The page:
Ferencvaros, like Hungarian football more widely, are basking in a golden age. Unprecedented success domestically and in Europe over the last few years they owe to a Ukrainian. Success in the years to come — including their future in this season’s Europa League ahead of Thursday’s play-off against Shamrock Rovers — is dependent upon a Russian. In the backyard of the military conflict that has plunged eastern Europe into crisis, that binary is difficult to ignore.
Former Tottenham Hotspur and Ukraine striker Sergei Rebrov marshalled Hungary’s perennial champions to new heights during his three-year reign, which ended in 2021. Under him, Fradi — as they are known to supporters — made a clean sweep of league titles and made serious headway, by the country’s standards, in the Champions League, reaching the group stage where they enjoyed memorable nights against Barcelona and Juventus.
Speculation and intrigue surrounded Rebrov’s sudden departure last summer. The official line was that he had outgrown the club and was ready for new challenges. Rumours persist that he had grown unhappy with the club’s habit of giving in to pressure from hardcore supporters that demanded more native Hungarians in the squad, at the expense of “mercenaries” from abroad. After a flurry of transfers was completed without his approval, Rebrov’s patience was spent and the manager quit.
Fradi fans have a way of making themselves heard. Rebrov’s successor, former Borussia Dortmund boss Peter Stoger, was made persona non grata before he had stepped a boot in Budapest, owing to the seemingly innocuous detail that his former side, Austria Vienna, wore the same purple and white strip as Ferencvaros’s arch rivals Ujpest. Under Stoger, the champions lost the steely discipline that had underscored Rebrov’s success and within six months he was sacked.
“Thing didn’t go well in last season’s Europa League under Stoger,” says Budapest-based journalist Aron Aranyossy. “In the league, they disappointed too. He allowed his players to be more expressive, but the shape just crumbled under that model. They became easy to play against. The feeling was he had lost control of the club. Even before he was announced there was a banner from fans that said: ‘Purple swine, we don’t want you.’ They [the fans] had decided before he even arrived.”
Stoger’s replacement was another coach of pedigree. Stanislav Cherchesov became known globally as Russia’s coach during their successful 2018 World Cup campaign. A more steely, dictatorial operator than the laissez-faire Austrian, he had won over Hungarian supporters by mocking Cristiano Ronaldo’s mini-protest against Coca-Cola in Budapest during Euro 2020. Six months after being appointed, he reinforced his popularity by racking up Fradi’s fourth consecutive Nemzeti Bajnokság title. Yet the story doesn’t have an entirely happy ending.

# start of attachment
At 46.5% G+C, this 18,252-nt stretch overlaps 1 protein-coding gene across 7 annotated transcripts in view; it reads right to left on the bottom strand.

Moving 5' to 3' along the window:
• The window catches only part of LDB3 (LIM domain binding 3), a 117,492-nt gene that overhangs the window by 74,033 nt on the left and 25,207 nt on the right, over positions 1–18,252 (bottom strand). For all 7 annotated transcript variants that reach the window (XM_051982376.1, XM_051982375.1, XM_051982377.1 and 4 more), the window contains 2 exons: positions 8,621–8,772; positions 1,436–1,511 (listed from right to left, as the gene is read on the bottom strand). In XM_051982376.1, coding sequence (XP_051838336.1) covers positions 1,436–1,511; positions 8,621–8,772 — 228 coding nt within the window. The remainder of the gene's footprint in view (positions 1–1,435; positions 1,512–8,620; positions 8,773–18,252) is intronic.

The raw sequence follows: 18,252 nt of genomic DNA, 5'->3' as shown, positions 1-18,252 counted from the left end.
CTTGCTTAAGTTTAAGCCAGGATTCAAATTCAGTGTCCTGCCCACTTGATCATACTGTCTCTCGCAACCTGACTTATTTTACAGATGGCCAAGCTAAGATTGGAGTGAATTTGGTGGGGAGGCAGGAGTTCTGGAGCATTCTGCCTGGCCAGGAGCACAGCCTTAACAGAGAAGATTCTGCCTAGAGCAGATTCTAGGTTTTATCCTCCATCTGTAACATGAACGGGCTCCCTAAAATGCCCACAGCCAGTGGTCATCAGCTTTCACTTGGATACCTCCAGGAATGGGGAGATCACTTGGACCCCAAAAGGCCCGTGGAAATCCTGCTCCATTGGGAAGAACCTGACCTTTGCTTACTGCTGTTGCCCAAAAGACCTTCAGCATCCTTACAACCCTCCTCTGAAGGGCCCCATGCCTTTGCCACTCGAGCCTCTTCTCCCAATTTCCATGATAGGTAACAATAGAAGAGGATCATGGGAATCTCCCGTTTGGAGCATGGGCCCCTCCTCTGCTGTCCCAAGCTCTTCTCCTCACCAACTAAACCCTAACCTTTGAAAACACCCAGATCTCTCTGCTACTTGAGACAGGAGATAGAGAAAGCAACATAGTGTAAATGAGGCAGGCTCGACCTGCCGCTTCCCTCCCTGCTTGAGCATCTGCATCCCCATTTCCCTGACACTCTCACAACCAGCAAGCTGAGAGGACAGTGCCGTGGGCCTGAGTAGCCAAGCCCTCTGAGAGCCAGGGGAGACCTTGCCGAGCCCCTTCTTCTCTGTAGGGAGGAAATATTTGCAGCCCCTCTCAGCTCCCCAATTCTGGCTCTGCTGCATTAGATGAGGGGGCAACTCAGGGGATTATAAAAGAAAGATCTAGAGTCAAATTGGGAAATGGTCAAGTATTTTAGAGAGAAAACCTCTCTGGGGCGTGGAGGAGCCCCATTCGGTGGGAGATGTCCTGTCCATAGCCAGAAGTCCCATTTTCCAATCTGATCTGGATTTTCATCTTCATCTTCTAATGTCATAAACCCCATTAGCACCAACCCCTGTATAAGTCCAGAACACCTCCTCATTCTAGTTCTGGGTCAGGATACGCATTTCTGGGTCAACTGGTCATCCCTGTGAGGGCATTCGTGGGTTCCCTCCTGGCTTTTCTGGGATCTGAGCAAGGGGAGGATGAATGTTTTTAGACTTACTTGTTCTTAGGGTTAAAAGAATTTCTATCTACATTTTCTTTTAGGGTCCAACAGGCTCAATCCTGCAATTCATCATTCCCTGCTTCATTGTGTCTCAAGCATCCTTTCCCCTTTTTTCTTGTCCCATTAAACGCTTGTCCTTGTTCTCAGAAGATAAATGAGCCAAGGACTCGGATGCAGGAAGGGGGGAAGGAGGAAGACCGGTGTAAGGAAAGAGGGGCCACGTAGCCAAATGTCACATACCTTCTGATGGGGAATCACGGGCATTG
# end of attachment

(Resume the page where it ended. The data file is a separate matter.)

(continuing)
Part of Rebrov’s legacy had been the acquisition of the talented defensive midfielder, and Ukraine international, Igor Kharatin and his international team-mate, the midfielder Oleksandr Zubkov. Kharatin departed for Legia Warsaw in 2021, leaving Zubkov as the only Ukrainian in the squad by the time Cherchesov arrived last December, two months before Russia’s invasion of Ukraine. Under Cherchesov, the formerly influential Zubkov’s form deserted him. Injury played a part, but it quickly became clear that his time in Hungary was over. He departed to return to Ukraine and Shakhtar Donetsk in the summer.
“Zubkov wasn’t the same player after Cherchesov came,” says Aranyossy. “He had a bad injury which he didn’t really recover from. When you’re in that position, then suddenly there is a war in your country and the new manager coming in happens to be Russian, it doesn’t help things. It’s not that the new manager came and so all the Ukrainians left. Zubkov was injured and out of form, it wasn’t Cherchesov’s fault. But I am sure that it did not help him to get settled back into the team.
“Cherchesov is different to Stoger. He’s very rigid with the players. He’s hard, and he expects a lot physically. It was an appointment to show people that the club was ready to restore order. Either you get behind this coach or you’re out.”
It’s a style that has quickly won the respect of Ferencvaros’s ultra-demanding fans. Despite the affection they feel for the departed Rebrov, Cherchesov has united the support against an ugly political backdrop.
“Cherchesov has his work cut out for him after Rebrov’s unprecedented success, but his past makes him an exciting prospect,” says Fradi supporter Daniel Kovacs. “He failed in Europe with Legia Warsaw last season, but confidence in him here is undiminished.
“The war in Ukraine is particularly difficult for us. It’s taking place in our neighbourhood and we have a large Hungarian minority living in Ukraine.
“We may have a Russian coach, but Zubkov celebrated on the pitch with a Ukrainian flag last season and our fans applauded him. Ferencvaros has provided training opportunities and programmes for 100 Ukrainian refugee children since the start of the war.
“I fear that in matches against Western clubs, the media will put pressure on us to fire the coach. I think that is a nonsense. Innocent sportsmen should not be punished on the basis of their national origin. They are not to blame for this. It is no solution.”